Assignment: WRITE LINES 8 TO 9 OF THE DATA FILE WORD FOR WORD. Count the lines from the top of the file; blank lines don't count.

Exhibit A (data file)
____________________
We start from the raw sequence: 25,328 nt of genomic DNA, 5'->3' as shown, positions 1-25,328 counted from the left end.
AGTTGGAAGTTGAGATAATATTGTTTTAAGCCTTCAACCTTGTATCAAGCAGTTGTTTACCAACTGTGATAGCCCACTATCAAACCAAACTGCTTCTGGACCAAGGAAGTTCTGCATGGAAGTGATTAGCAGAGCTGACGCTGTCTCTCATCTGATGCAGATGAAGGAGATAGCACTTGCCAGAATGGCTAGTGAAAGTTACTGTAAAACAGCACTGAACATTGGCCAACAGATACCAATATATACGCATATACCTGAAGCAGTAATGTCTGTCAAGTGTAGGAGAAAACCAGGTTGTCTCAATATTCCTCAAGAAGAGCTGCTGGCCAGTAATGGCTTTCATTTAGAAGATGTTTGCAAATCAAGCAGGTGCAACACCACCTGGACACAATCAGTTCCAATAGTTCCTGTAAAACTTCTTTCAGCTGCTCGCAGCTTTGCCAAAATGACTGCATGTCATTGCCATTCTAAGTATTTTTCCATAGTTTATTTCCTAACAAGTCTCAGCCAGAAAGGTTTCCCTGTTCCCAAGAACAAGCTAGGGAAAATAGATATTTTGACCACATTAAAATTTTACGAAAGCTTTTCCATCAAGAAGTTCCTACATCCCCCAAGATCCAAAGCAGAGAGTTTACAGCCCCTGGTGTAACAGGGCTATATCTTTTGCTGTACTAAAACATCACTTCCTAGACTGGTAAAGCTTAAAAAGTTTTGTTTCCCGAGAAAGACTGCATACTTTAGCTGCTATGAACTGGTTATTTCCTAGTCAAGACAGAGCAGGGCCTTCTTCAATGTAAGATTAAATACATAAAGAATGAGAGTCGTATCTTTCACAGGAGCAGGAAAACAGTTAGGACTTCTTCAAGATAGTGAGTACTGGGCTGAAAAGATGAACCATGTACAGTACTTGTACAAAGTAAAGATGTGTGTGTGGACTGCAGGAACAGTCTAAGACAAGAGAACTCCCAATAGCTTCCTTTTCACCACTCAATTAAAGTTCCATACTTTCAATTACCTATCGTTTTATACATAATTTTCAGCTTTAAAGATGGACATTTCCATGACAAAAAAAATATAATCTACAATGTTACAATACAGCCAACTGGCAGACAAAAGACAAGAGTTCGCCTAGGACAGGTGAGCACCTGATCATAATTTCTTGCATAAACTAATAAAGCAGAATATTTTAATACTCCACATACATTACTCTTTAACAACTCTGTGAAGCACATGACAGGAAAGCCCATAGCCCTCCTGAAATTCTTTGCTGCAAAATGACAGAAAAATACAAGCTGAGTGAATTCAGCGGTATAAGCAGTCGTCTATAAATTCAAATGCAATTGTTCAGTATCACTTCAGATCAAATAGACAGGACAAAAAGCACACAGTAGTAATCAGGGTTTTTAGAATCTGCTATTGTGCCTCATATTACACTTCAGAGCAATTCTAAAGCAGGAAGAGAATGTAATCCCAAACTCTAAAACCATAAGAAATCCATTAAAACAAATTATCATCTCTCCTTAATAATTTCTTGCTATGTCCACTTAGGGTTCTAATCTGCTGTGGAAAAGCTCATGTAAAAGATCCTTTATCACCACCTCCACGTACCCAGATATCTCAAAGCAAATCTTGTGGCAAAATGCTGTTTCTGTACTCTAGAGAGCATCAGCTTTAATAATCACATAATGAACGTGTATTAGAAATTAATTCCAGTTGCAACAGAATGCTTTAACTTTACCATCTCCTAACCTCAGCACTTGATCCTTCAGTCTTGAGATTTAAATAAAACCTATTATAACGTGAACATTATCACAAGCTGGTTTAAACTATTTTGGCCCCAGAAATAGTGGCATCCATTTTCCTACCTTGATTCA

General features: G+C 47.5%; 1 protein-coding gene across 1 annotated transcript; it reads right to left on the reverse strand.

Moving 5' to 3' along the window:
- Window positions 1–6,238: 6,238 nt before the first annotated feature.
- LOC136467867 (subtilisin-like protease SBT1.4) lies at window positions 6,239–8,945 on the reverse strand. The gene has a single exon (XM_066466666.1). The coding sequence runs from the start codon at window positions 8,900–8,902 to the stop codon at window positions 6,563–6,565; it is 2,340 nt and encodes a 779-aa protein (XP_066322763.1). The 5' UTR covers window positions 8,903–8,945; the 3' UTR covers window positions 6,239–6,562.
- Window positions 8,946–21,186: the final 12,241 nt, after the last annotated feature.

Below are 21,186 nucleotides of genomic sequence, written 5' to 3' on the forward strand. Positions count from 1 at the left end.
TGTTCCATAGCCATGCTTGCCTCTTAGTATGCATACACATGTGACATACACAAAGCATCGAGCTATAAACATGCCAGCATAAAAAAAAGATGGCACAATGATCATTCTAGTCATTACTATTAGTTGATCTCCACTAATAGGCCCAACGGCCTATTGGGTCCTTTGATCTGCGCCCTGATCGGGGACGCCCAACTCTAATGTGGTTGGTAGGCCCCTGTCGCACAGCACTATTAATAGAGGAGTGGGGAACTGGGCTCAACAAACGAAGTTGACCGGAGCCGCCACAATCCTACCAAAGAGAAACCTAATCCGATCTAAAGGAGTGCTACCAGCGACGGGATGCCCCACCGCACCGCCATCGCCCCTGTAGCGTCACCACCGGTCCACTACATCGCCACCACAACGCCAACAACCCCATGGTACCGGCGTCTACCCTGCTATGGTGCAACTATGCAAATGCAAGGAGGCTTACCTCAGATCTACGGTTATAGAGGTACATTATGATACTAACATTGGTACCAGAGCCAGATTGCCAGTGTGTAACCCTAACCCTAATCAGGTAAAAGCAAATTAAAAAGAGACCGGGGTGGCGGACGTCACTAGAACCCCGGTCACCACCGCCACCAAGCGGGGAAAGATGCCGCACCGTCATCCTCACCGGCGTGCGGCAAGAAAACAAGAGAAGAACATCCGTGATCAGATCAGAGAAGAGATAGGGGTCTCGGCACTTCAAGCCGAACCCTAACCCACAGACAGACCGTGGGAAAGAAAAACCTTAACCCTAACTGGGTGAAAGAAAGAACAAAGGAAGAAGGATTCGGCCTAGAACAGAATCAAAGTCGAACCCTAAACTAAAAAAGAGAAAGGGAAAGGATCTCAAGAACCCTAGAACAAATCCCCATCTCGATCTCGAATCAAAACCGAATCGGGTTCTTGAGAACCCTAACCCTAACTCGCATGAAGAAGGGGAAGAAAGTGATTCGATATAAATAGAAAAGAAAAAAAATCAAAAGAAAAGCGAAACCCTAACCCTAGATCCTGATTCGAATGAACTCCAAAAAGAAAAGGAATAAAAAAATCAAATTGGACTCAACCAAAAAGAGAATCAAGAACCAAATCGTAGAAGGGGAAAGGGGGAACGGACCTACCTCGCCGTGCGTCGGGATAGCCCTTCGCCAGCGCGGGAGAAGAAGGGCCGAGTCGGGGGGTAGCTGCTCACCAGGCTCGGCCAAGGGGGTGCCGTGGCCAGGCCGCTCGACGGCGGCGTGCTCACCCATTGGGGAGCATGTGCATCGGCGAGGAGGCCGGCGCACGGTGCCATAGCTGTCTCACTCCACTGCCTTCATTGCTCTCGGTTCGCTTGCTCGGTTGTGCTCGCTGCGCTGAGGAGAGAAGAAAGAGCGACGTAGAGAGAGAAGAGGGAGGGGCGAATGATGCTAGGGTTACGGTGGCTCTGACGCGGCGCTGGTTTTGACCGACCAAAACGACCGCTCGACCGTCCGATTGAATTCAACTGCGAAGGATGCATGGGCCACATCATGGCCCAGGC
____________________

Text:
Below are 21,186 nucleotides of genomic sequence, written 5' to 3' on the forward strand. Positions count from 1 at the left end.
TGTTCCATAGCCATGCTTGCCTCTTAGTATGCATACACATGTGACATACACAAAGCATCGAGCTATAAACATGCCAGCATAAAAAAAAGATGGCACAATGATCATTCTAGTCATTACTATTAGTTGATCTCCACTAATAGGCCCAACGGCCTATTGGGTCCTTTGATCTGCGCCCTGATCGGGGACGCCCAACTCTAATGTGGTTGGTAGGCCCCTGTCGCACAGCACTATTAATAGAGGAGTGGGGAACTGGGCTCAACAAACGAAGTTGACCGGAGCCGCCACAATCCTACCAAAGAGAAACCTAATCCGATCTAAAGGAGTGCTACCAGCGACGGGATGCCCCACCGCACCGCCATCGCCCCTGTAGCGTCACCACCGGTCCACTACATCGCCACCACAACGCCAACAACCCCATGGTACCGGCGTCTACCCTGCTATGGTGCAACTATGCAAATGCAAGGAGGCTTACCTCAGATCTACGGTTATAGAGGTACATTATGATACTAACATTGGTACCAGAGCCAGATTGCCAGTGTGTAACCCTAACCCTAATCAGGTAAAAGCAAATTAAAAAGAGACCGGGGTGGCGGACGTCACTAGAACCCCGGTCACCACCGCCACCAAGCGGGGAAAGATGCCGCACCGTCATCCTCACCGGCGTGCGGCAAGAAAACAAGAGAAGAACATCCGTGATCAGATCAGAGAAGAGATAGGGGTCTCGGCACTTCAAGCCGAACCCTAACCCACAGACAGACCGTGGGAAAGAAAAACCTTAACCCTAACTGGGTGAAAGAAAGAACAAAGGAAGAAGGATTCGGCCTAGAACAGAATCAAAGTCGAACCCTAAACTAAAAAAGAGAAAGGGAAAGGATCTCAAGAACCCTAGAACAAATCCCCATCTCGATCTCGAATCAAAACCGAATCGGGTTCTTGAGAACCCTAACCCTAACTCGCATGAAGAAGGGGAAGAAAGTGATTCGATATAAATAGAAAAGAAAAAAAATCAAAAGAAAAGCGAAACCCTAACCCTAGATCCTGATTCGAATGAACTCCAAAAAGAAAAGGAATAAAAAAATCAAATTGGACTCAACCAAAAAGAGAATCAAGAACCAAATCGTAGAAGGGGAAAGGGGGAACGGACCTACCTCGCCGTGCGTCGGGATAGCCCTTCGCCAGCGCGGGAGAAGAAGGGCCGAGTCGGGGGGTAGCTGCTCACCAGGCTCGGCCAAGGGGGTGCCGTGGCCAGGCCGCTCGACGGCGGCGTGCTCACCCATTGGGGAGCATGTGCATCGGCGAGGAGGCCGGCGCACGGTGCCATAGCTGTCTCACTCCACTGCCTTCATTGCTCTCGGTTCGCTTGCTCGGTTGTGCTCGCTGCGCTGAGGAGAGAAGAAAGAGCGACGTAGAGAGAGAAGAGGGAGGGGCGAATGATGCTAGGGTTACGGTGGCTCTGACGCGGCGCTGGTTTTGACCGACCAAAACGACCGCTCGACCGTCCGATTGAATTCAACTGCGAAGGATGCATGGGCCACATCATGGCCCAGGC